Editor’s Note: Julian Zelizer, a CNN political analyst, is a professor of history and public affairs at Princeton University and author of the forthcoming book “The Presidency of Donald J. Trump: A First Historical Assessment.” Follow him on Twitter @julianzelizer. The views expressed in this commentary are his own. View more opinion on CNN.
It was quite a week for the Republican Party. If anyone was still holding out hope that the GOP would shift away from its Trumpian pull, the last few days should serve as a powerful wake-up call.
During the confirmation hearings for Supreme Court nominee Ketanji Brown Jackson, a number of conservative Republican senators who appear to have an eye on 2024 raised the specter of conspiracy theories in an attempt to sidetrack a well-qualified and highly respected nominee.
Sens. Josh Hawley of Missouri and Marsha Blackburn of Tennessee, for example, went after Jackson by trying to paint a misleading picture that she had been particularly lenient toward sex offenders.
While the “soft on crime” line of attack might seem like a predictable extension of a decades-long Republican “law and order” strategy, commentators have pointed out that the senators may have been trying to appeal to those who follow QAnon and believe the conspiracy theory that President Donald Trump is locked in a battle against a group of elites who run a child sex ring.
Others fell back on another Republican bogeyman: critical race theory. Sen. Ted Cruz’s version of “gotcha” was to hold up books that had been assigned or recommended at a private school in Washington where Jackson is a board member, trying to make the case that they covered radical concepts unfit for children.
Throughout the confirmation hearings, Republicans tried to score cheap political points by delving into bizarre lines of argument – all of which revealed how fringe talking points had become mainstream. Top elected officials were espousing claims that in earlier eras would have been considered too far off base to focus on during a televised proceeding.
And then news broke that the January 6 committee had text messages sent by Virginia “Ginni” Thomas, the wife of Supreme Court Justice Clarence Thomas, to Mark Meadows, Trump’s chief of staff at the end of his presidency.
Since New Yorker journalist Jane Mayer first broke the story about the ethical clash between Virginia Thomas’ high-level participation in right-wing organizations and the cases her husband participates in, more troubling details have emerged.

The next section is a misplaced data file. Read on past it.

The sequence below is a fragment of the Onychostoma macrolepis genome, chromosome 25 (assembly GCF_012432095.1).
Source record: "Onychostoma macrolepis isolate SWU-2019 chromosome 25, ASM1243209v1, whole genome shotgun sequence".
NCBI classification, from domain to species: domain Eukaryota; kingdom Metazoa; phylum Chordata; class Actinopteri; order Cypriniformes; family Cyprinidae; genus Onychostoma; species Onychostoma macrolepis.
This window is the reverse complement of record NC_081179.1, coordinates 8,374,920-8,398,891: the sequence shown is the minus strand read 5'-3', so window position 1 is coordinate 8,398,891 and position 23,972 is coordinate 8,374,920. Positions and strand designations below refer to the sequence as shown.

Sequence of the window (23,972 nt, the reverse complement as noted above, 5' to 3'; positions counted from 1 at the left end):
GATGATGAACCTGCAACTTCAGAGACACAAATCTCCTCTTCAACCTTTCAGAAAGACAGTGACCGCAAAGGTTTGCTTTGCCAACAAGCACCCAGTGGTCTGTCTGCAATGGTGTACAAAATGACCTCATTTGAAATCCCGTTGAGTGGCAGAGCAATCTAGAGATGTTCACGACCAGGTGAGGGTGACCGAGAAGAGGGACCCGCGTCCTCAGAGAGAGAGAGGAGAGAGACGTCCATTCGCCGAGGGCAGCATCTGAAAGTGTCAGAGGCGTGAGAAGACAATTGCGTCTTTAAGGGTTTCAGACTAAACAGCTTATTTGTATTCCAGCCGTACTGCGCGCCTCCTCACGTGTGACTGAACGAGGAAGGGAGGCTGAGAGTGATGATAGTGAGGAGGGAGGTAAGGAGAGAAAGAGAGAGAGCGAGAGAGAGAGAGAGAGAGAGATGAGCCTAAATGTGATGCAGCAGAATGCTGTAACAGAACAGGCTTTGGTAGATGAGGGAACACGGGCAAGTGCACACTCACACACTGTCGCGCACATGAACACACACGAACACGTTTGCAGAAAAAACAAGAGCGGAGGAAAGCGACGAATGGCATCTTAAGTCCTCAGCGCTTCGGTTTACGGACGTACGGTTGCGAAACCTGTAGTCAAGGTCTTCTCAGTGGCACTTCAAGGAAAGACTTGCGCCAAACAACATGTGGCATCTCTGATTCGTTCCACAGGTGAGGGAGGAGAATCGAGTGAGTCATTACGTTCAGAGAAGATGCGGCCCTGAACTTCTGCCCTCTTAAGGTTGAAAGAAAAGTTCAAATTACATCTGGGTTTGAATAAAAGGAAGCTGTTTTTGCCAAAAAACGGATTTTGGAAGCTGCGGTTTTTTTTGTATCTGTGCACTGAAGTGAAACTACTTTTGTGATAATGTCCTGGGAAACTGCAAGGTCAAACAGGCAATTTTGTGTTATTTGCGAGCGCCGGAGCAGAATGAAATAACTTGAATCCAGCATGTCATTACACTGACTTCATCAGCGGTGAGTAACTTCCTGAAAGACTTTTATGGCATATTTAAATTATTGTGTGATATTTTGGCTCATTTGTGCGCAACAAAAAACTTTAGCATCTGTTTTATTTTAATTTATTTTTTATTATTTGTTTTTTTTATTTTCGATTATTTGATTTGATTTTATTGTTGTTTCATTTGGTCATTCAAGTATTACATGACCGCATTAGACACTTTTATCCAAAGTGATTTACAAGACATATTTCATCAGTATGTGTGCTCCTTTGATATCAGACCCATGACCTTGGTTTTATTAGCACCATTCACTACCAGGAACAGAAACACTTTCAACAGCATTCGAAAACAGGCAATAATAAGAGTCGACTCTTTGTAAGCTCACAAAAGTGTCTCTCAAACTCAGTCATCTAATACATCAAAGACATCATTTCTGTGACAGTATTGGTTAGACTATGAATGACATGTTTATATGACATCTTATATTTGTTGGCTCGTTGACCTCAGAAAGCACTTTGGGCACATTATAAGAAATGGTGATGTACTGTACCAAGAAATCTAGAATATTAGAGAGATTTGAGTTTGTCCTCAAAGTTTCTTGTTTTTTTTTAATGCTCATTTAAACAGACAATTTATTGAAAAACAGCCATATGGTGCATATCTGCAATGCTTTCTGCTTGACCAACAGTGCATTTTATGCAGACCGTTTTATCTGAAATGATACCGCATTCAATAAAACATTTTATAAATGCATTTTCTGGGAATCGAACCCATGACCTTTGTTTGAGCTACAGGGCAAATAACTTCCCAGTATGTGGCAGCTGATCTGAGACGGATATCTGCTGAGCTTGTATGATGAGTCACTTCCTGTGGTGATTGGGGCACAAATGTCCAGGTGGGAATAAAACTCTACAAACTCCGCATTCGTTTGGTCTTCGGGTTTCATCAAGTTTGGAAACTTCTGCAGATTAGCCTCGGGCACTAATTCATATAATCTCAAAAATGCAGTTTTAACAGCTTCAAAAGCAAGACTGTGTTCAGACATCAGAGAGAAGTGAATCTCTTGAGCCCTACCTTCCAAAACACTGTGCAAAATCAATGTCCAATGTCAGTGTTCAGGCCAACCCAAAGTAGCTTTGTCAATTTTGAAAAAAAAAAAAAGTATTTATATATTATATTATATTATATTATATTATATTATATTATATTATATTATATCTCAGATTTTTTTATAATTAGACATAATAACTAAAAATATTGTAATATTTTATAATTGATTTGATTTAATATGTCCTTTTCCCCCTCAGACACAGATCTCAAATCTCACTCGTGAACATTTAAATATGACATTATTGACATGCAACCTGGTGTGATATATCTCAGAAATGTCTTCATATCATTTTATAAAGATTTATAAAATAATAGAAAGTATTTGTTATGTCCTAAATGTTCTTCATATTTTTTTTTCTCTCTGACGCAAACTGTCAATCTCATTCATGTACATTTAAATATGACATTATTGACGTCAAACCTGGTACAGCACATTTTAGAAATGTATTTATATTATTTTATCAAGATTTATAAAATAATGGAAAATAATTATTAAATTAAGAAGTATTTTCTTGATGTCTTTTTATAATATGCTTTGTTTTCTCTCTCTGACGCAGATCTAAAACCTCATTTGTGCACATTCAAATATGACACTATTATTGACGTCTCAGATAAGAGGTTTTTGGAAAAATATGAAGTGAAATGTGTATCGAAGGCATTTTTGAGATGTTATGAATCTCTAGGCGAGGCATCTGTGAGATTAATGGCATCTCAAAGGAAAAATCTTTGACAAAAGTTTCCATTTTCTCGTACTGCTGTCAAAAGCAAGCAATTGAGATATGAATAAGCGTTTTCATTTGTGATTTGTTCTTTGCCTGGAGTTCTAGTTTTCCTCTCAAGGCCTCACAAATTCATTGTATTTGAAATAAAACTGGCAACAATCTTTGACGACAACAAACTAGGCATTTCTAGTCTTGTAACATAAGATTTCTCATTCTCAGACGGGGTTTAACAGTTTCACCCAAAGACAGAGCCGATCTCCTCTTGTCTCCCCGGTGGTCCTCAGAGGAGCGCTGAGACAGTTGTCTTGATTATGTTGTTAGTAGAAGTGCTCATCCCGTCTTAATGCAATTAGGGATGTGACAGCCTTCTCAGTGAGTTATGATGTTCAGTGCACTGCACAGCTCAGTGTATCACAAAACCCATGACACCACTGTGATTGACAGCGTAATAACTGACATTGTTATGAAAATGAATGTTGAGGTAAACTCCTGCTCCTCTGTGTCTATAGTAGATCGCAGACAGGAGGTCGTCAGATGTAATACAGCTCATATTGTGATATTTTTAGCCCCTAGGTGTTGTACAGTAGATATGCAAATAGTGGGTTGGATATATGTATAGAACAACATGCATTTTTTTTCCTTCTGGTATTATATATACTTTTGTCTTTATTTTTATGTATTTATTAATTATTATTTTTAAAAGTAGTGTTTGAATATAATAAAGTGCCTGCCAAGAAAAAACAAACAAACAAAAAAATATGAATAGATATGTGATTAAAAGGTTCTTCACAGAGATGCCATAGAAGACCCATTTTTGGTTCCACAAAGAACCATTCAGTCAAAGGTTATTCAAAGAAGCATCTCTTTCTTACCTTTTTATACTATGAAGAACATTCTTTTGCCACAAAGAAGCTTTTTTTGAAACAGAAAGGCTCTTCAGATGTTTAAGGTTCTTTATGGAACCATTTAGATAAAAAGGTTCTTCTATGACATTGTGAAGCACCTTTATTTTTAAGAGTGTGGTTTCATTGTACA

Thomas, who has ties to right-wing activists who have brought forth issues before the very court on which her husband sits, texted Meadows 29 times between the 2020 election and January 2021, urging him to continue the fight to overturn the election results.
“Release the Kraken and save us from the left taking America down,” she wrote on November 19, 2020. In other texts, she made references to Trump’s often-repeated lie that the election was stolen and called Biden’s victory “the greatest Heist of our History.”
“Release the Kraken,” a catchphrase from the 1981 movie “Clash of the Titans,” had been repurposed by conservatives to refer to sprawling claims of voter fraud. Virginia Thomas’ use of this kind of rhetoric is one thing – even more troubling is her involvement in an anti-democratic campaign by the incumbent President and his allies to stifle the decision of the electorate.
The way in which the far right has influenced the mainstream Republican Party has been one of the pivotal stories in American politics in recent years. This radicalization has created a situation in Washington where one party has shifted further from center than the other. Norms of restraint, civility and governance have taken a back seat to raw partisanship. Lawmakers are increasingly performative and eager to throw red meat to their followers without any concern for the consequences. Indeed, January 6 was a product of this mentality, as Republicans repeated Trump’s dangerous lies and those of his allies about a “stolen election.”
The hearings this week were another case in point, showing how even familiar arguments like the appeal to law and order (itself a tool of partisanship from past eras that now seem quaint by comparison) have morphed into a world of extremism once reserved for the far reaches of the internet. Now, the logic seems to be that if you want to run for the Republican presidential nomination, you don’t play to the center but court the conspiracists.
Unless Republican leaders pull back, they will never be able to move in the direction that some more moderate GOP members, such as former Texas Congressman Will Hurd, have championed. In his new book, “American Reboot: An Idealists Guide to Getting Big Things Done,” Hurd urges his fellow party members to shed the conspiracy thinking and attempt to broaden their electoral coalition. The GOP, he writes, “must stop peddling conspiracy theories like those that led to the Capitol insurrection on January 6, 2021.”
While Hurd’s vision would offer the best bet for the Republican Party to strengthen its future and safeguard our democracy, party members continue to move the GOP in a very different direction, as we saw this week. And the closer we get to the 2022 midterms, the more likely it is for prominent Republicans to double down on extremist ideas rather than internal reform. It could be that Hurd is the voice of the future, but right now, that future is far off.